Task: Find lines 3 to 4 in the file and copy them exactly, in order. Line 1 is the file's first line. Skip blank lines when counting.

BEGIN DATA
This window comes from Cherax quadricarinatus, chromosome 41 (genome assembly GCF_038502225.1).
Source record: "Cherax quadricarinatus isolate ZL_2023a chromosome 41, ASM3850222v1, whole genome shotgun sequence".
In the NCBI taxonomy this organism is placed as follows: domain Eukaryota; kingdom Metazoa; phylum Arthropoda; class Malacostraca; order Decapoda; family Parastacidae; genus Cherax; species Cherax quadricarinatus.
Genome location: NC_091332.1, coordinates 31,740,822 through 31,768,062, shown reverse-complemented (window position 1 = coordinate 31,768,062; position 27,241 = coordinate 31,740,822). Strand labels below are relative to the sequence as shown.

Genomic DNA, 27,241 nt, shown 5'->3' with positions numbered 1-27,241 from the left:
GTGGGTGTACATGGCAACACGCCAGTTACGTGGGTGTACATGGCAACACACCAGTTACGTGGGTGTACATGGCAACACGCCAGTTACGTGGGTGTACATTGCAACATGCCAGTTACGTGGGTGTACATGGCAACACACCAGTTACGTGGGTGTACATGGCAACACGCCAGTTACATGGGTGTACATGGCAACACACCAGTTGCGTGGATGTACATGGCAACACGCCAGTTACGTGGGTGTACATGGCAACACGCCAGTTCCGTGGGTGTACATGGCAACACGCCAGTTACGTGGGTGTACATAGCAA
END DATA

In the NCBI taxonomy this organism is placed as follows: domain Eukaryota; kingdom Metazoa; phylum Arthropoda; class Malacostraca; order Decapoda; family Parastacidae; genus Cherax; species Cherax quadricarinatus.
Genome location: NC_091332.1, coordinates 31,740,822 through 31,768,062, shown reverse-complemented (window position 1 = coordinate 31,768,062; position 27,241 = coordinate 31,740,822). Strand labels below are relative to the sequence as shown.